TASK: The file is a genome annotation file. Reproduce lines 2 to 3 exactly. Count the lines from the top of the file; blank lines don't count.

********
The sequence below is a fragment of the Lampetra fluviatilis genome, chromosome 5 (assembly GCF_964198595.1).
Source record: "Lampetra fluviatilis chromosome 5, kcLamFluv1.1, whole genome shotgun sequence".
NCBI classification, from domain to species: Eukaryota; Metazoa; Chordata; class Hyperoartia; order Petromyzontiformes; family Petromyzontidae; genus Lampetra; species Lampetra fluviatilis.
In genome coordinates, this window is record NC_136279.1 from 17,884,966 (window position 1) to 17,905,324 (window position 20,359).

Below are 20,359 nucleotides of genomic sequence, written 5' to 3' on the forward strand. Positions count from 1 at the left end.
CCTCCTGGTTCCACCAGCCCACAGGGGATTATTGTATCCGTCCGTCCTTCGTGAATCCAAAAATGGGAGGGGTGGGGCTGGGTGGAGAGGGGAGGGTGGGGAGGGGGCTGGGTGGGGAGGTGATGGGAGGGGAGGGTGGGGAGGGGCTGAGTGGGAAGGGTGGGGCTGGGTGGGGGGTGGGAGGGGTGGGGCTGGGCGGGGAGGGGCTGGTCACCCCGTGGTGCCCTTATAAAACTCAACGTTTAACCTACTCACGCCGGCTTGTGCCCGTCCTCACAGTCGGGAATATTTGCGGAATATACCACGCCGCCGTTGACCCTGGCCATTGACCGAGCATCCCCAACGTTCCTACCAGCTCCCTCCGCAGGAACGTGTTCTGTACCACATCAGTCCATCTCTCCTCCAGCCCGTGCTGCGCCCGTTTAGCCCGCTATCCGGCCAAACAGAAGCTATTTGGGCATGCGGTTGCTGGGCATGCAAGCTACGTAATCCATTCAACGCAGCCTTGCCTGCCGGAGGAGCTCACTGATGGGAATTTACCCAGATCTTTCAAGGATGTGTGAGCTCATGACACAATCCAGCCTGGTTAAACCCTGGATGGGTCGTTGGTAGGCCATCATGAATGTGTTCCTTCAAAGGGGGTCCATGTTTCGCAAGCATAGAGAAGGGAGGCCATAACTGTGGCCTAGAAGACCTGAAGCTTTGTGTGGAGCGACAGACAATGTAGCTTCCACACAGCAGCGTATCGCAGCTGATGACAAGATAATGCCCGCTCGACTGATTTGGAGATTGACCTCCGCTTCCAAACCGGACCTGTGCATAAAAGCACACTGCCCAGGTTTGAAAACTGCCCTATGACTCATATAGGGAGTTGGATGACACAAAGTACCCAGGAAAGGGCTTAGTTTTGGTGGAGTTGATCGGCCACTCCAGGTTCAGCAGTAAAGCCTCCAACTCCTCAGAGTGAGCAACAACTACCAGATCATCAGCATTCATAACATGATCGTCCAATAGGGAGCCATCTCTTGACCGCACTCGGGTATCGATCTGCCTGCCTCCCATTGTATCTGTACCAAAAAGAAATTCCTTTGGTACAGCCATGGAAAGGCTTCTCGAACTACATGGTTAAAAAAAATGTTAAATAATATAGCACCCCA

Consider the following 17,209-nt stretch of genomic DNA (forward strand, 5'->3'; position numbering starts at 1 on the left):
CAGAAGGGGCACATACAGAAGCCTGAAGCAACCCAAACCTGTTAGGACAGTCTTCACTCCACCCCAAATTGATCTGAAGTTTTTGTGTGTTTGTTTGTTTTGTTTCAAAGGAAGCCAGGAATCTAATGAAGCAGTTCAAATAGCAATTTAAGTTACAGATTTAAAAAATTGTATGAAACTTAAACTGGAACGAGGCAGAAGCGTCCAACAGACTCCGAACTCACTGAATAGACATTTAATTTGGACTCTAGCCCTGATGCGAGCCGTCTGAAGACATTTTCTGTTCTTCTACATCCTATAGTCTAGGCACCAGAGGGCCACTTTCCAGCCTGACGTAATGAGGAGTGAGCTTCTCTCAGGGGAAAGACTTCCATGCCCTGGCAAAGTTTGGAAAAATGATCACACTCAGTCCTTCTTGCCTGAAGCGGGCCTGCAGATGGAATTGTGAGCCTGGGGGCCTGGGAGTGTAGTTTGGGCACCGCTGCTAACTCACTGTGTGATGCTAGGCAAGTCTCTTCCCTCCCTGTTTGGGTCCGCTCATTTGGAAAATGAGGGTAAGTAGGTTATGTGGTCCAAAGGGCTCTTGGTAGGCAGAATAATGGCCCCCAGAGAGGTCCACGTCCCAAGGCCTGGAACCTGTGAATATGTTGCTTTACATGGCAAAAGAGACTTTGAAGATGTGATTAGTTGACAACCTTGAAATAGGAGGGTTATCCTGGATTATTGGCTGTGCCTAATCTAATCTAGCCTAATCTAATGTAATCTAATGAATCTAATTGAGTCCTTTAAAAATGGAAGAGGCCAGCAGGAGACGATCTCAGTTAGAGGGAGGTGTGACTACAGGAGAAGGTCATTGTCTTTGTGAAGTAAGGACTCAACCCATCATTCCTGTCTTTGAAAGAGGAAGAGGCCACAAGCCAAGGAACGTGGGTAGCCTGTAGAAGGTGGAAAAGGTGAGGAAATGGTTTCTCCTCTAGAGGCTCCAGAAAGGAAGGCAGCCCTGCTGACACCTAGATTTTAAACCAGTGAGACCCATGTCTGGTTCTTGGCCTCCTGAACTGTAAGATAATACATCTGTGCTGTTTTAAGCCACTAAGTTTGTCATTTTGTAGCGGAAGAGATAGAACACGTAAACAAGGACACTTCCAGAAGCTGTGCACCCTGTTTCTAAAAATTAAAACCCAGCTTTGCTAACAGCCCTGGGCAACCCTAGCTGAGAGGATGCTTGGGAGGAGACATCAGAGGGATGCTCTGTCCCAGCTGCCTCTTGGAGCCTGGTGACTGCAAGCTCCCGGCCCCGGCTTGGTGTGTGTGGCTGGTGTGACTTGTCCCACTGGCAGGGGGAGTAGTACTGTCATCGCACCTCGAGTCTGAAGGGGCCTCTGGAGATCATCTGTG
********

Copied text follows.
Source record: "Lampetra fluviatilis chromosome 5, kcLamFluv1.1, whole genome shotgun sequence".
NCBI classification, from domain to species: Eukaryota; Metazoa; Chordata; class Hyperoartia; order Petromyzontiformes; family Petromyzontidae; genus Lampetra; species Lampetra fluviatilis.